Children's liquid pain reliever in short supply at N.B. pharmacies

·4 min read
Some children's medications, including liquid Tylenol, are hard to come by in New Brunswick because of a national shortage. (Ben Nelms/CBC - image credit)
Some children's medications, including liquid Tylenol, are hard to come by in New Brunswick because of a national shortage. (Ben Nelms/CBC - image credit)

A shortage of children's liquid pain reliever shortage across the country is affecting pharmacies in New Brunswick too.

Kurtis Gallant, a pharmacist at Bowman's Pharmasave in Fredericton, said he was only recently made aware of the shortage of liquid children's Tylenol.

He said the supplier is short right now and he's unsure when more of the pain reliever will became available. Gallant said this sometimes happens with other medications.

Early Wednesday afternoon, only a few bottles of Infants' Tylenol were still on the shelf.

"Today, it seems to be flying off the shelf a little quicker than usual," Gallant said. "So I think people are starting to get a little bit of the news that it might be going short."

Although some are recommending people get prescriptions for children's Tylenol and Advil, it may not be the best option if it isn't covered through insurance, he said.

Gallant said something like Tylenol would usually be more expensive in prescription form, and although pharmacists could, in theory, provide those prescriptions, it is usually only done if the drug could be covered.

Some parents have shared ideas over the internet about alternatives if they can't find over-the-counter children's Tylenol or Advil, but Gallant advised being cautious.

While some parents may be tempted to reach for expired pain relievers for their children when they can't find new ones on the shelf, Gallant said this might not be the best idea.

"Typically, we do shy away from expired medications," he said.

Hannah Rudderham/CBC
Hannah Rudderham/CBC

He said when a medication is expired, the dosage might change, meaning the dose on the bottle might not be the same as what a child would be taking.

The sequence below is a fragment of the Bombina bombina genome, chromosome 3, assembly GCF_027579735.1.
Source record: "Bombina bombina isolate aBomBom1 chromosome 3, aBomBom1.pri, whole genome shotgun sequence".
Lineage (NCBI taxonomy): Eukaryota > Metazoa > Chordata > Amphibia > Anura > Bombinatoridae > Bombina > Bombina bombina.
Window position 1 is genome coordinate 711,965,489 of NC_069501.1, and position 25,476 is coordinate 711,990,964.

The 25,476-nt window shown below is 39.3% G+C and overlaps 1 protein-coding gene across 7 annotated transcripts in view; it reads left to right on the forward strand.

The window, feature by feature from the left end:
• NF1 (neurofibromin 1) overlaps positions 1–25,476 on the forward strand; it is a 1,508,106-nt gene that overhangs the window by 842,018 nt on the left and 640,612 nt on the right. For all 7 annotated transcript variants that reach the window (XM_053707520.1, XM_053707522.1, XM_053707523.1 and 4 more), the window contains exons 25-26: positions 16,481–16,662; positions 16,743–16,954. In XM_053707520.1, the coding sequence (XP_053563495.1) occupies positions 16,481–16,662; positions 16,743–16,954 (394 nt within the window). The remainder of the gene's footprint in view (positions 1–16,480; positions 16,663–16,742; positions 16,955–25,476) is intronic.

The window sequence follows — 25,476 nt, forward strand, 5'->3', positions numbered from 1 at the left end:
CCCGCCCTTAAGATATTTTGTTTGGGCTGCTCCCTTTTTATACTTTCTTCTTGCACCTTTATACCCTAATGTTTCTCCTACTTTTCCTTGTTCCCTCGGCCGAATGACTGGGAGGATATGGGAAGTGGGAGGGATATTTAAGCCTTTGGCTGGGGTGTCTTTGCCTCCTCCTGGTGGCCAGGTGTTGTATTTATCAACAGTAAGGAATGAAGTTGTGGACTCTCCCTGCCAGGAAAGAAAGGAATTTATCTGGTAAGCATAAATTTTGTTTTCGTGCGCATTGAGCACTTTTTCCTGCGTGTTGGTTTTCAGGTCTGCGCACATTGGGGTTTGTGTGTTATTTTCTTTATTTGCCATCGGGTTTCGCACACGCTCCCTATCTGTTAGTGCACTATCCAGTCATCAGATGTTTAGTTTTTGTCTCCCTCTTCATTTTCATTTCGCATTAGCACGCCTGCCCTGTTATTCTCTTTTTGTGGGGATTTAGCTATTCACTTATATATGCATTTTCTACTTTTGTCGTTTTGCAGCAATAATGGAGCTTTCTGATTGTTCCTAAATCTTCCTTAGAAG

Some people in online parenting groups have thrown around the idea of using homeopathic solutions instead of relying on the children's medications in short supply.

But when it comes to homeopathic treatments such as essential oils, Gallant said pharmacists tend to rely on peer-reviewed clinical data, and there isn't much of when it comes to homeopathic solutions.

Gallant said the shortage doesn't seem to be affecting adult Tylenol.

Reason for shortage not clear

Ayub Chishti, a pharmacist at Campus Pharmacy on the University of New Brunswick campus in Fredericton, said he's noticed the shortage in both Tylenol and Advil products for children.

Advil manufacturer GSK Canada said in a statement it is "working tirelessly" to meet demand.

Tylenol manufacturer Johnson & Johnson and the New Brunswick Department of Health did not respond before deadline.

Gallant and Chishti said they haven't been told the cause of the shortage. Chishti said it's possible supply chain issues related to COVID-19 are contributing to the shortage.

Alternatives to child pain relievers

But Chishti said there are other options for parents who may need pain relievers for their child and can't access a prescription.

"There are different ways of helping out and hopefully the shortage will be just short term, but we don't know exactly when they will be available again," he said.

He said suppositories are an option for children.

Campus Pharmacy is a compounding pharmacy, meaning it can put certain medications into creams, liquids and  suppositories. Chishti said this is an option for dealing with the pain reliever shortage.

"If a child really badly needs it, then at our pharmacy we can also make liquid Tylenol for the parents that will need it as long as we can," he said.

Dr. Melanie MacInnis, the pharmacy clinical co-ordinator at the IWK Health Centre in Halifax, said chewable tablets or melt-aways are also options.

Drugs may not be answer

She said if children are able to swallow regular tablets, they can take partial dosages of a regular strength pain reliever, but she said their parent should consult a pharmacist or doctor because the dose to give them will depend on the child's weight.

MacInnis said fevers can sometimes be taken down with a non-drug method such as a cold compress. She said fevers in children don't always need to be treated with Tylenol or Advil.

"We don't need to treat the number on the thermometer," she said. "We need to treat how our child feels.

"So if they are otherwise well and behaving as they normally would, there is no need to treat the fever even if the thermometer says that one is there."